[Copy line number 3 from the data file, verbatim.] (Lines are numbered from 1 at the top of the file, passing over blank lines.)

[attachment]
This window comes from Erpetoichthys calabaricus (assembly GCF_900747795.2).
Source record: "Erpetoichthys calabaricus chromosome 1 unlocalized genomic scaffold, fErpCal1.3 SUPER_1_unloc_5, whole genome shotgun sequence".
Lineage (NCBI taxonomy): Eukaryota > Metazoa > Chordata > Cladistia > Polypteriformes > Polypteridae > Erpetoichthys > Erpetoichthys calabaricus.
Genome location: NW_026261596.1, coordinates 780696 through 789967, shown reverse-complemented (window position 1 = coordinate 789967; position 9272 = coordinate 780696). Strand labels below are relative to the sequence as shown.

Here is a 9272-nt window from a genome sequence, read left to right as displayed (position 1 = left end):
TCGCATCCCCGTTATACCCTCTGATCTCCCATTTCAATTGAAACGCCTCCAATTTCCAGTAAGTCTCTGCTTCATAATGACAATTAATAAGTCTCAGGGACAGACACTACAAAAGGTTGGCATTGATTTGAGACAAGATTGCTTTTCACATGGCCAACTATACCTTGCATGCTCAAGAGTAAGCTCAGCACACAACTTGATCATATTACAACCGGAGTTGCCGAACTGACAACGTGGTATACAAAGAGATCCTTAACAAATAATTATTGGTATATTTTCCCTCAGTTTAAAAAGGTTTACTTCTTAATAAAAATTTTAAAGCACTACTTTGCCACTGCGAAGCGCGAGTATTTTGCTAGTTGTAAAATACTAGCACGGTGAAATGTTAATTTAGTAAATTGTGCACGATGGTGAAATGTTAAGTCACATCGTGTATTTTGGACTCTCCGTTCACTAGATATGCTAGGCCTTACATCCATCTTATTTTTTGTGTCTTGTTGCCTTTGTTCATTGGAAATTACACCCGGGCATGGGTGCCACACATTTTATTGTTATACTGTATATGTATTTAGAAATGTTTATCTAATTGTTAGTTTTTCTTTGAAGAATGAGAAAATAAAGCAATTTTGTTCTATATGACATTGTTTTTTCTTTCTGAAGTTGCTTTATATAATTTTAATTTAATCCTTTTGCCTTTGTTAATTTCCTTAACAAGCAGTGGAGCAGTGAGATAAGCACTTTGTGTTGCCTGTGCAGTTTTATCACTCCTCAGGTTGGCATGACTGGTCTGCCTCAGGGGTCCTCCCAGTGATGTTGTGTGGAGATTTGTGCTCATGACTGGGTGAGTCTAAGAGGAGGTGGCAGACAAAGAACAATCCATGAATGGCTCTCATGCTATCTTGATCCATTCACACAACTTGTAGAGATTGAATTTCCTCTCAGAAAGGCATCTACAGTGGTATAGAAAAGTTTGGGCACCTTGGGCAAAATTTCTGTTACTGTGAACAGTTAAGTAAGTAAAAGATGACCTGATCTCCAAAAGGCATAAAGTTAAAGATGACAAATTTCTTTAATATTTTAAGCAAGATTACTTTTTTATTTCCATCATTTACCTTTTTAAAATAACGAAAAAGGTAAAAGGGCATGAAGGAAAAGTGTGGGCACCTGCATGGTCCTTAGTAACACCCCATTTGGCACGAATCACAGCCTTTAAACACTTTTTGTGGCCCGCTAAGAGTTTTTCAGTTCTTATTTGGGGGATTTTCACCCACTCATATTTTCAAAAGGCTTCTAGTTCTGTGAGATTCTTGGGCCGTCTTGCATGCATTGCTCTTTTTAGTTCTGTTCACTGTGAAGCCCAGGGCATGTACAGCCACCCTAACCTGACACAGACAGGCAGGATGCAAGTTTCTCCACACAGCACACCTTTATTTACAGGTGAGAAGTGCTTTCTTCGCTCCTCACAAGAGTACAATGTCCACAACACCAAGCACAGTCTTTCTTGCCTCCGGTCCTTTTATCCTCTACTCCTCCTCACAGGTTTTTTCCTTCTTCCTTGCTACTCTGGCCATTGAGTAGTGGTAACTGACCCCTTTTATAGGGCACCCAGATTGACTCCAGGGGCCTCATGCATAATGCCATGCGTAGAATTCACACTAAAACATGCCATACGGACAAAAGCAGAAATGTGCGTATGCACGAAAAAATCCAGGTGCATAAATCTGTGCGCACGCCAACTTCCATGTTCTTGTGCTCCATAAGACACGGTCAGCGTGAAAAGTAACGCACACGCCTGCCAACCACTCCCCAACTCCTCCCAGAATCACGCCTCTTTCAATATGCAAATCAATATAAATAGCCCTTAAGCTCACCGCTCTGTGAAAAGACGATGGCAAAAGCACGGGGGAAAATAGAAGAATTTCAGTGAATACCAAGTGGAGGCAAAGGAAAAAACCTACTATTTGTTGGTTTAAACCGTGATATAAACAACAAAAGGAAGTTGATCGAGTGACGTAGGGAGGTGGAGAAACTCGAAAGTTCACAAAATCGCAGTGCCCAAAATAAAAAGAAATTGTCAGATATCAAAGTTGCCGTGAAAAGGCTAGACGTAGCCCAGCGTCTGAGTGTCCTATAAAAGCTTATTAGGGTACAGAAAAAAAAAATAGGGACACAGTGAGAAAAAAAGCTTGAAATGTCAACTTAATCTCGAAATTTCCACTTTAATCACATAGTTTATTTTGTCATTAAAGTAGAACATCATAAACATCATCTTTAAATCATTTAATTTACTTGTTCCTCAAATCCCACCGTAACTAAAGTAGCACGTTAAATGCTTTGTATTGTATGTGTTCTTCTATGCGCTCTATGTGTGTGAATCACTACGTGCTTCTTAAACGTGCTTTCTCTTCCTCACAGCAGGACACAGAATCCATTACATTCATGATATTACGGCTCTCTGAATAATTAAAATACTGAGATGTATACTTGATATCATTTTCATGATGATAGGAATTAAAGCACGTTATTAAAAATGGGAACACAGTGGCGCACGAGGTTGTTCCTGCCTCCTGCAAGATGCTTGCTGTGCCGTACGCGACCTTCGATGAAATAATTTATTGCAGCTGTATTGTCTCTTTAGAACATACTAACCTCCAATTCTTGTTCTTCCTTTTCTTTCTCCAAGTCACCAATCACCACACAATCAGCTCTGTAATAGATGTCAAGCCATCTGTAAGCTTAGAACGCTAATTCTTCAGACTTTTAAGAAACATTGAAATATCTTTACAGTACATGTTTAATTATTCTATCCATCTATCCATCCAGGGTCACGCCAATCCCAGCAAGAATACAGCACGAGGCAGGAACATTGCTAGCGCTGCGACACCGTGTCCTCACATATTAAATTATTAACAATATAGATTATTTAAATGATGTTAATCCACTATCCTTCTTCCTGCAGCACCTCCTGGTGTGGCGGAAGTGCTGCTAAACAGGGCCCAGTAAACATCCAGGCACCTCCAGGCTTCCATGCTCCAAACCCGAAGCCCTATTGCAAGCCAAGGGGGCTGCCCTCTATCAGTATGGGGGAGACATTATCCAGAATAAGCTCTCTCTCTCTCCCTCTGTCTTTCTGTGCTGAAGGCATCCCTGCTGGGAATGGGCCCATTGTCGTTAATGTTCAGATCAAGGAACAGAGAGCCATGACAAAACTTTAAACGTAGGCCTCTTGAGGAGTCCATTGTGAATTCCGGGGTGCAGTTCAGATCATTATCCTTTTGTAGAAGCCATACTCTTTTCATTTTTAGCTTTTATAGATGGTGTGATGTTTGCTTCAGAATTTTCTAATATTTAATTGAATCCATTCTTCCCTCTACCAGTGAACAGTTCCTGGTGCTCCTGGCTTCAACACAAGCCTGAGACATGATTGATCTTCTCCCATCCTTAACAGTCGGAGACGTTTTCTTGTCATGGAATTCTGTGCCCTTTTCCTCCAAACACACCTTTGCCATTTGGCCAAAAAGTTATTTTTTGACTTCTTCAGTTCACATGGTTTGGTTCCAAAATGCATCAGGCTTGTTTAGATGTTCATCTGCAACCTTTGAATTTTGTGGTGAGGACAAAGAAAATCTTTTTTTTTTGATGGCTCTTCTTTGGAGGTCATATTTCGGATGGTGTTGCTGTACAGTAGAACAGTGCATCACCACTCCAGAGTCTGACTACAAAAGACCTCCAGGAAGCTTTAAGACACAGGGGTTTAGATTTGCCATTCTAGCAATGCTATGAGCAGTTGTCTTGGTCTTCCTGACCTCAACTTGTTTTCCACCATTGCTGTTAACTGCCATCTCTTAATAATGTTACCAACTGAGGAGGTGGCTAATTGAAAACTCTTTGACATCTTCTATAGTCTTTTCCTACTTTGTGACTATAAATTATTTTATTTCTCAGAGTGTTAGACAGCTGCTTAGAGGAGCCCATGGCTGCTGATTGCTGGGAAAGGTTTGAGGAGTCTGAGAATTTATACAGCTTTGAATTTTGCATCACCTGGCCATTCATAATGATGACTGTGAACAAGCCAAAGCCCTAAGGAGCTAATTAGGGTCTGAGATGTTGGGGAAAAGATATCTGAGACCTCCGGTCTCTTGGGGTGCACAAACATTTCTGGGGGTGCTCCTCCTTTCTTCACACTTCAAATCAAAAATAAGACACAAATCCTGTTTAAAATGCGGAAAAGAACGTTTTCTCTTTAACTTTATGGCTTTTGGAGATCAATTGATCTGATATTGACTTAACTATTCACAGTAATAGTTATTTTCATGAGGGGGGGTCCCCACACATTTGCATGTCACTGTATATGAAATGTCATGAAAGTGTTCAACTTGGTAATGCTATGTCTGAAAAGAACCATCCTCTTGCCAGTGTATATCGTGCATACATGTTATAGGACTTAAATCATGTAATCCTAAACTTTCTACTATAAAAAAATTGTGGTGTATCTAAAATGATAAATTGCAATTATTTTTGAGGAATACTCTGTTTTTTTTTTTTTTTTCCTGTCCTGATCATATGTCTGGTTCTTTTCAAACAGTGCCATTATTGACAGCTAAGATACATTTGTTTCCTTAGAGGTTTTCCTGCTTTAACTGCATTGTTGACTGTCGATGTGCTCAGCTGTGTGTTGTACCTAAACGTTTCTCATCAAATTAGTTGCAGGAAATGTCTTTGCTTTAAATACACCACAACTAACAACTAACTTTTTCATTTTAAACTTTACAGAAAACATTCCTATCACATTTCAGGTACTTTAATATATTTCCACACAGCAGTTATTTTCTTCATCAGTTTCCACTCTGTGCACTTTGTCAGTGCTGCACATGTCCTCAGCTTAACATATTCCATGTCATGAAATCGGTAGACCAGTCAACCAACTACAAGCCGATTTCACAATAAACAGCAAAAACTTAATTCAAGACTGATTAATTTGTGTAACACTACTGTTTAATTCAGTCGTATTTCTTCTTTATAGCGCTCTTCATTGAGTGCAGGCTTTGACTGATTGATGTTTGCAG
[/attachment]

Lineage (NCBI taxonomy): Eukaryota > Metazoa > Chordata > Cladistia > Polypteriformes > Polypteridae > Erpetoichthys > Erpetoichthys calabaricus.